A new version of Ghostery, Ghostery 8, was released yesterday featuring new AI-powered anti-tracking capabilities and enhanced ad-blocking.
Ghostery, which was acquired by German company Cliqz some time ago, is a cross-browser privacy extension that started out as an extension to block tracking predominantly but has since then transformed into a content blocking solution with strong anti-tracking functionality.
The extension is available for all major browsers and can be downloaded from the official website.
Tip: Check out our reviews of Ghostery 6 and Ghostery 7 as well.
Ghostery 8 prompts you to choose between a quick and custom setup. I suggest you select custom, as you can better set the preferences when you do. The extension walks you through a series of screens which you use to enable or disable various features such as ad blocking.
Ghostery 8 comes with a new simple view mode which you may enable. It is designed for users who are not interested in details on individual trackers and other date, and just want a summary of activity instead.
The advanced view is still available, and you can pick it during setup if you select custom setup. There is also an option to switch between both view modes directly in the Ghostery UI.
One of the core new features of Ghostery 8 is the improved anti-tracking protection. Ghostery’s parent company Cliqz provided the team with an heuristic add-on for it which may detect trackers that are not caught through the use of traditional blocklists. The new heuristic module is designed to detect trackers in real-time to overwrite “uniquely identifying data points”.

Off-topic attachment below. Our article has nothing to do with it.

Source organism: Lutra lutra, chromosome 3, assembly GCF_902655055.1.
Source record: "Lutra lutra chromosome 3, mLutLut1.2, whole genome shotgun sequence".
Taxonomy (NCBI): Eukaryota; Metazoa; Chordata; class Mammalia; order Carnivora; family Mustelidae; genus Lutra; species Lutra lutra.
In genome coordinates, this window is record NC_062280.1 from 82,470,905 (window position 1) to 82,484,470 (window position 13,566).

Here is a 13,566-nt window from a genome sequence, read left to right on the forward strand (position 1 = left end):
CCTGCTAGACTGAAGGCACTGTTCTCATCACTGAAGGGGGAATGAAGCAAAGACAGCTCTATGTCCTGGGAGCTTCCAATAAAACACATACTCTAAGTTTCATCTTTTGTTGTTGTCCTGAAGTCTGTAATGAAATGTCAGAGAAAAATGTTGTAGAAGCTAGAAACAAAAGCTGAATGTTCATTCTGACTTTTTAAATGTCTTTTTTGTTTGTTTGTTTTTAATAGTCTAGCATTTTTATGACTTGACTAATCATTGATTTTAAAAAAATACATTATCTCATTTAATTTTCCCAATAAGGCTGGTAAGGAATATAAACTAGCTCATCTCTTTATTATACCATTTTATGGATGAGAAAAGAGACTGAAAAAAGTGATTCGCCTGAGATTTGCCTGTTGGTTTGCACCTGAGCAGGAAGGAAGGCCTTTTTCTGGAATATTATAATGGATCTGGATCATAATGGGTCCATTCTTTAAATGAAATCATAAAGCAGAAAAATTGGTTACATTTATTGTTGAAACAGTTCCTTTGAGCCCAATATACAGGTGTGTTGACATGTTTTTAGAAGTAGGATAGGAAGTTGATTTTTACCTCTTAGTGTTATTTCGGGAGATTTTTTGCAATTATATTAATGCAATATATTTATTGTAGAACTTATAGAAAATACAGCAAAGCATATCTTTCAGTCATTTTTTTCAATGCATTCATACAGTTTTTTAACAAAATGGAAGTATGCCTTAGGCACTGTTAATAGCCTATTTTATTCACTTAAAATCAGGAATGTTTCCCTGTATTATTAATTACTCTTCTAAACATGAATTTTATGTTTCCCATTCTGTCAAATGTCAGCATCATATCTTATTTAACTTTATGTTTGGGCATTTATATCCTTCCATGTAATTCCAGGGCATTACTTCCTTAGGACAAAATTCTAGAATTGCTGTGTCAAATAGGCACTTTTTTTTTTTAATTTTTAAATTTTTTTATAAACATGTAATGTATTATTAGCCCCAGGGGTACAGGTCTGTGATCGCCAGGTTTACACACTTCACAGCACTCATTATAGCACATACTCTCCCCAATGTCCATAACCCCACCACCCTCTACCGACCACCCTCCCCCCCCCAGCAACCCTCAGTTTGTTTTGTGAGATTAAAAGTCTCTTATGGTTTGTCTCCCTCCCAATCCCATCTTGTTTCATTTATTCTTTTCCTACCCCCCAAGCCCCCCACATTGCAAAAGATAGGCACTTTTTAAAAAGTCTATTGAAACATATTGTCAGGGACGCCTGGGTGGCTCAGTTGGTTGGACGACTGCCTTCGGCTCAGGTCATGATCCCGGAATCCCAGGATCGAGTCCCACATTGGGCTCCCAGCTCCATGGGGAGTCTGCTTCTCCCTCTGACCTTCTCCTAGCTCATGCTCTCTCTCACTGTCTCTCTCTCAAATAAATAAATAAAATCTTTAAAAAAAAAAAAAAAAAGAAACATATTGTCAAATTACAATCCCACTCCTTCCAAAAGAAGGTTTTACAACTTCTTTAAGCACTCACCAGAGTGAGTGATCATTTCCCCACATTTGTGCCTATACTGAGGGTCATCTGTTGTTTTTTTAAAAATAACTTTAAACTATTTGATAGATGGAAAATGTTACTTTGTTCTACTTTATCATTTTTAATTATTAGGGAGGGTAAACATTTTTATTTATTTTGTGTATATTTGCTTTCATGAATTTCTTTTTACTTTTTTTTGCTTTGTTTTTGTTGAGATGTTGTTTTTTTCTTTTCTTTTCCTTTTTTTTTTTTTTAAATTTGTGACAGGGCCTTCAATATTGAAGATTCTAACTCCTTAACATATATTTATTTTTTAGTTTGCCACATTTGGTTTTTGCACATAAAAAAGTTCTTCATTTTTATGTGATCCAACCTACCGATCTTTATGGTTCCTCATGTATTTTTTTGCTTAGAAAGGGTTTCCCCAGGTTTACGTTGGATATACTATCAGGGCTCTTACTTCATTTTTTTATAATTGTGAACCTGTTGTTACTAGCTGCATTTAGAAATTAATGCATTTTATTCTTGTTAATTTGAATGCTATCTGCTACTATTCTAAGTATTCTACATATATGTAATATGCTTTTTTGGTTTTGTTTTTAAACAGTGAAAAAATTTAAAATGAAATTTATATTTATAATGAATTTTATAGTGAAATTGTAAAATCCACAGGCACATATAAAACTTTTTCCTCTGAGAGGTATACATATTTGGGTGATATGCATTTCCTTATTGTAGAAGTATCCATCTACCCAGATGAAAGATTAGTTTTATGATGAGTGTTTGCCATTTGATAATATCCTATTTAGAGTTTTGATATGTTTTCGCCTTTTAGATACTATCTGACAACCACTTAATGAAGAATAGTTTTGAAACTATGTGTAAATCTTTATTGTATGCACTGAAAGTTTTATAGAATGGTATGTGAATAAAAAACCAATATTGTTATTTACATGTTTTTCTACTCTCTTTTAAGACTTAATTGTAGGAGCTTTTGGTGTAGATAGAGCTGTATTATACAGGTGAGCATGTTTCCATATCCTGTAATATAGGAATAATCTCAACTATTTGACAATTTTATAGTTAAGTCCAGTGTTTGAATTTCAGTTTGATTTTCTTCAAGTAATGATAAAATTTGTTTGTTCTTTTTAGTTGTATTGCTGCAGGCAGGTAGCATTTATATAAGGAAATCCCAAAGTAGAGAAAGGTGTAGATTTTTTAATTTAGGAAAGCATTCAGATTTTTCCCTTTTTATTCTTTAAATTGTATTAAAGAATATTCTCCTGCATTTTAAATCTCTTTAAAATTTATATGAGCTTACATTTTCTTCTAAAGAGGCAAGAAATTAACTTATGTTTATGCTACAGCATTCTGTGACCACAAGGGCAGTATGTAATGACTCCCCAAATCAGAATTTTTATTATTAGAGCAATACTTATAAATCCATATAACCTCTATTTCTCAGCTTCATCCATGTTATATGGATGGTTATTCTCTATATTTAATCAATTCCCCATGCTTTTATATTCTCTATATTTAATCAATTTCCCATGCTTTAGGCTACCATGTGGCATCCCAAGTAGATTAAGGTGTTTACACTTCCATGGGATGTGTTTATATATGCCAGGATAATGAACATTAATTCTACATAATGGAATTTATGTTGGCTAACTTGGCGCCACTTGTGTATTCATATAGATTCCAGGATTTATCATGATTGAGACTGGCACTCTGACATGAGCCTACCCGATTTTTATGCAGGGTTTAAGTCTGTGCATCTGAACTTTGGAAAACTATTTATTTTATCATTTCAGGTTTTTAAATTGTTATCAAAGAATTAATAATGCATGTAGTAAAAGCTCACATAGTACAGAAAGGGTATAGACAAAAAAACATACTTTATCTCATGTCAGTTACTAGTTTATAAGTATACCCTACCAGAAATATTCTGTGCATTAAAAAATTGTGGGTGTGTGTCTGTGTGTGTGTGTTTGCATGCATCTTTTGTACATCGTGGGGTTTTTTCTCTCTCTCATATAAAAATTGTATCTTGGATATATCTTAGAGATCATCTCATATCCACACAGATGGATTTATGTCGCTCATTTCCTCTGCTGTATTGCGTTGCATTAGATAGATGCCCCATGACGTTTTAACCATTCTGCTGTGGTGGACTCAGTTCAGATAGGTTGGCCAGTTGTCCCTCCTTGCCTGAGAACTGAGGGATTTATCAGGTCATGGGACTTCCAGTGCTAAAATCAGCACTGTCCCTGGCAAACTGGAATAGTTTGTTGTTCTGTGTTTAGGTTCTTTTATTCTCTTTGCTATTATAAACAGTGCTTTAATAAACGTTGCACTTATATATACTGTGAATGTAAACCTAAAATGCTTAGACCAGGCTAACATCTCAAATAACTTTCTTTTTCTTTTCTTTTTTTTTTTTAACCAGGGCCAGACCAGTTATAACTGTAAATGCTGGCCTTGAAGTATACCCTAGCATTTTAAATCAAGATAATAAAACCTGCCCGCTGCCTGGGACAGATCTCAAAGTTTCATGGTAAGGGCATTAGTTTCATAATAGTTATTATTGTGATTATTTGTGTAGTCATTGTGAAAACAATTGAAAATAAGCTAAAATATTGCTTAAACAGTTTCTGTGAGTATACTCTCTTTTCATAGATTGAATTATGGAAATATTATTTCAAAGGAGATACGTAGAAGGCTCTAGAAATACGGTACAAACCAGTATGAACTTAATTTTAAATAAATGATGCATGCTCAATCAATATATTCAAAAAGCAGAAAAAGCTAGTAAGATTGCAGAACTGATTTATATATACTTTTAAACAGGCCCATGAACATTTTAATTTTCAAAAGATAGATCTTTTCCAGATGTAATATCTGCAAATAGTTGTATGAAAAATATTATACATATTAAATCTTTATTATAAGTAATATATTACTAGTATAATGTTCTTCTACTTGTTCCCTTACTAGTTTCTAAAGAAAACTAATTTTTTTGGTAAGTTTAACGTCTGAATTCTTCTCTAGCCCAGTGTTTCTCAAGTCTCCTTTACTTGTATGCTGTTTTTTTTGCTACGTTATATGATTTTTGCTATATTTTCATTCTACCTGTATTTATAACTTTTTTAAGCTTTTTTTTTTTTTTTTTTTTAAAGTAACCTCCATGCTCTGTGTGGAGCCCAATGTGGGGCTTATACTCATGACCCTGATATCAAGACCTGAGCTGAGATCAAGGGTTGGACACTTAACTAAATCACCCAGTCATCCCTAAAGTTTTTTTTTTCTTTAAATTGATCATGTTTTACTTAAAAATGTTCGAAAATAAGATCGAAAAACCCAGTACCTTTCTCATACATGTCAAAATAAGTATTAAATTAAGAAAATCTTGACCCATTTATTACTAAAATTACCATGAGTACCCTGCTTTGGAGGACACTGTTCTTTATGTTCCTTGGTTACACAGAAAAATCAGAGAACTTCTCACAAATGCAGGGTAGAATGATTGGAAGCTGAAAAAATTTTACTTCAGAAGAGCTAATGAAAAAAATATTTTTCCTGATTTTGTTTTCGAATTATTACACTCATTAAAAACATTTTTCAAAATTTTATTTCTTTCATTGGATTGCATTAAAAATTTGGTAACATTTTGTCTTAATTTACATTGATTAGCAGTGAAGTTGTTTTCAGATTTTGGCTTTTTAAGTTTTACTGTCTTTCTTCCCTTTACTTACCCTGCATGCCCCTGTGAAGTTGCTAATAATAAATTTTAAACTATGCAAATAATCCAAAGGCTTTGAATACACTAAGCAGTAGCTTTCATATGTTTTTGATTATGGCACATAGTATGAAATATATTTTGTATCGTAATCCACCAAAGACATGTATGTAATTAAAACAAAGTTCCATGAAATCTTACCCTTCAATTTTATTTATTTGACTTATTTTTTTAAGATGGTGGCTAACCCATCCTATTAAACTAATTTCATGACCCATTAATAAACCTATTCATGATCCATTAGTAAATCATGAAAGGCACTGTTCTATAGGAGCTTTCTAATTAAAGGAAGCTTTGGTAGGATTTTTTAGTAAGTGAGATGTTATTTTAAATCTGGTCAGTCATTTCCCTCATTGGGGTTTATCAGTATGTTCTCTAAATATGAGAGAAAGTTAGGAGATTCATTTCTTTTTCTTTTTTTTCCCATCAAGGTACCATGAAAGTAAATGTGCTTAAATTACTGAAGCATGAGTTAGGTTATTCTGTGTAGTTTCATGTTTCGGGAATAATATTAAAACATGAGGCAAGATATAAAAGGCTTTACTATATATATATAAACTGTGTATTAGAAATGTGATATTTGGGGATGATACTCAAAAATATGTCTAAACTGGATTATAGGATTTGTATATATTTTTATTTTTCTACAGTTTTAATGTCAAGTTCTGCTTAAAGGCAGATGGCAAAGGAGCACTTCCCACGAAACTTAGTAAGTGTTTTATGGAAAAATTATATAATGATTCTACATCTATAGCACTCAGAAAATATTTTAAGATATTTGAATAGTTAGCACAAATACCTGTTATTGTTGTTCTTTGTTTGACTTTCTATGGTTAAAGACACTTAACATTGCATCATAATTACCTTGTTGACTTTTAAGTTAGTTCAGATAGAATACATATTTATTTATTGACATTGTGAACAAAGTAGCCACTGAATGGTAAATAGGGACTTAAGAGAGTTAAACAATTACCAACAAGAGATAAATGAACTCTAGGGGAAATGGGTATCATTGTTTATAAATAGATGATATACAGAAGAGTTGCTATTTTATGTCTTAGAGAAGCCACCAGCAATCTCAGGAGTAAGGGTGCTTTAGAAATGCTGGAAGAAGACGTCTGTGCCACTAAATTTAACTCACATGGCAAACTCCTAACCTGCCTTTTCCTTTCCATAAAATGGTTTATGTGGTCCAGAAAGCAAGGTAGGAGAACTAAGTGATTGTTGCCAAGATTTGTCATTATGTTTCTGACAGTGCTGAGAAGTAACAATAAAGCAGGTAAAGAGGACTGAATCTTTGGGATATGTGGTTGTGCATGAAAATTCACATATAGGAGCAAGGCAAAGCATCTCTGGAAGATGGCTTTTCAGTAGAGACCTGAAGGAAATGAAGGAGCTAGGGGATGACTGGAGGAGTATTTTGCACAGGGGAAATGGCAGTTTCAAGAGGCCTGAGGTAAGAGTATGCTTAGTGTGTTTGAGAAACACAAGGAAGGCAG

Ghostery improved the ad-blocking component of the extension in addition to that by relying on filter lists. Unlike traditional ad-blocking solutions however, options to add custom filter lists to the extension appear to be missing.
Read also: Privacy focused search engines (still) on the rise
The team put a development focus on making Ghostery easier to use. The new simple view mode and simplified setup are two features that came out of that.
The extension’s Smart Blocking functionality is another. It is designed to analyze the blocking of trackers to make sure that page’s are not broken when trackers are blocked. Ghostery may unblock trackers if it detects that a page is broken if specific trackers are blocked. Advanced users may turn off the feature to remain in full control.
Ghostery 8 comes with other much requested features. Users find a pause button in the interface now that suspends the extension for a set period of time.
There has been quite a bit of controversy surround Ghostery and Cliqz in the past. You may want to turn off any data collecting — if enabled — in the extension’s preferences right after installation. If you use custom setup, you can disable that right away though.
The extension itself seems to work really well in regards to tracker and advertisement blocking. Its focus on trackers makes it somewhat unique in the ad-blocking realm, not because of the blocking but because of the focus on trackers in its interface.
You have to decide for yourself if that is enough to give it a try, or even switch to Ghostery.
Now You: Which content blocker do you use, and why?